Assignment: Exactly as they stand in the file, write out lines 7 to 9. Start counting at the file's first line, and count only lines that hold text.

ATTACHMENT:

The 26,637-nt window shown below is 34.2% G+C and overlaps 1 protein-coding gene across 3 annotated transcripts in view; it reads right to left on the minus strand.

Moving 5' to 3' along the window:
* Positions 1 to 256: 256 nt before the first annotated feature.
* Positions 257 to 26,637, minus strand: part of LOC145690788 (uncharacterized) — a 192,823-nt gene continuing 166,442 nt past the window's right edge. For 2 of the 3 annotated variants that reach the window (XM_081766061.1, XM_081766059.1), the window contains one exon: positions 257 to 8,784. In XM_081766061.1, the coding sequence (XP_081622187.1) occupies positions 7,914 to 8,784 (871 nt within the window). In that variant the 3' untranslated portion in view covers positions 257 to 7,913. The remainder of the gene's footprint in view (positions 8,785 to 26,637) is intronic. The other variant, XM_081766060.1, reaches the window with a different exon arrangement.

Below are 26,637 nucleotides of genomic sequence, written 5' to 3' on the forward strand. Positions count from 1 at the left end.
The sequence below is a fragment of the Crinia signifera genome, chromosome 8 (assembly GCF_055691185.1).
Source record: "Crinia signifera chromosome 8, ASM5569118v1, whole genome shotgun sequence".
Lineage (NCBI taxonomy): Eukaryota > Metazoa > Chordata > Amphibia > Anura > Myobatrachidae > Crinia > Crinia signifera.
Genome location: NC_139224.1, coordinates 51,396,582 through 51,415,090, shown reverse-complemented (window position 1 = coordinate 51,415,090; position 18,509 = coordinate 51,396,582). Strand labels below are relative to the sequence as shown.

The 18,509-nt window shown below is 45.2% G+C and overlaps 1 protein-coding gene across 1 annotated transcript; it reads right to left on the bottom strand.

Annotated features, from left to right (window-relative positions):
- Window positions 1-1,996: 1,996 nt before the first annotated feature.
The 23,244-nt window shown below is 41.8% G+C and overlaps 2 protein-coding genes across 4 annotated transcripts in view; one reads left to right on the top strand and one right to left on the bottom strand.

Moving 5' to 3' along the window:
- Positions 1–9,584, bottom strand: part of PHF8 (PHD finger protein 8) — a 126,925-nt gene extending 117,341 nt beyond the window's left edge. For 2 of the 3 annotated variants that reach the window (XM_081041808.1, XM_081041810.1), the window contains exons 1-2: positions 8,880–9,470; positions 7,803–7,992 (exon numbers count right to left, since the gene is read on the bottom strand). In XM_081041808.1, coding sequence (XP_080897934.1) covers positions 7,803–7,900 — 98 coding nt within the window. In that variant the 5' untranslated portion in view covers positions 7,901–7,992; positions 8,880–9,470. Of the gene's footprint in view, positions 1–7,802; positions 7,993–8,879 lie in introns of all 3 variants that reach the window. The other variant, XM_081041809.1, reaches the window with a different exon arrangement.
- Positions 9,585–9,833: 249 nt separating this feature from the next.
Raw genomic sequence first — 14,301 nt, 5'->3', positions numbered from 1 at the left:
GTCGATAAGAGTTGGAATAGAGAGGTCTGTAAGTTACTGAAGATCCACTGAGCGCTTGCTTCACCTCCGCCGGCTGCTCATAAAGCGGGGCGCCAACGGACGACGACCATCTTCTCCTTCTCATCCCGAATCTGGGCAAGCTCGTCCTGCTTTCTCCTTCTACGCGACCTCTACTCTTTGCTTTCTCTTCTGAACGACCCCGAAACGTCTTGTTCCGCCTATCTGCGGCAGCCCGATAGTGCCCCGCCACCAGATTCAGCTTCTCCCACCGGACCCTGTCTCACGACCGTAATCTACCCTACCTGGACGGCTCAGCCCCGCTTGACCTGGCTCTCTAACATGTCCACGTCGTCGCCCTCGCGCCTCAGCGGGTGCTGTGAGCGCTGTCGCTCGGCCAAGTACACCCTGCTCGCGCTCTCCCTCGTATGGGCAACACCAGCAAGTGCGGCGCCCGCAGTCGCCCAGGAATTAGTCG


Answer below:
Source record: "Crinia signifera chromosome 8, ASM5569118v1, whole genome shotgun sequence".
Lineage (NCBI taxonomy): Eukaryota > Metazoa > Chordata > Amphibia > Anura > Myobatrachidae > Crinia > Crinia signifera.
Genome location: NC_139224.1, coordinates 51,396,582 through 51,415,090, shown reverse-complemented (window position 1 = coordinate 51,415,090; position 18,509 = coordinate 51,396,582). Strand labels below are relative to the sequence as shown.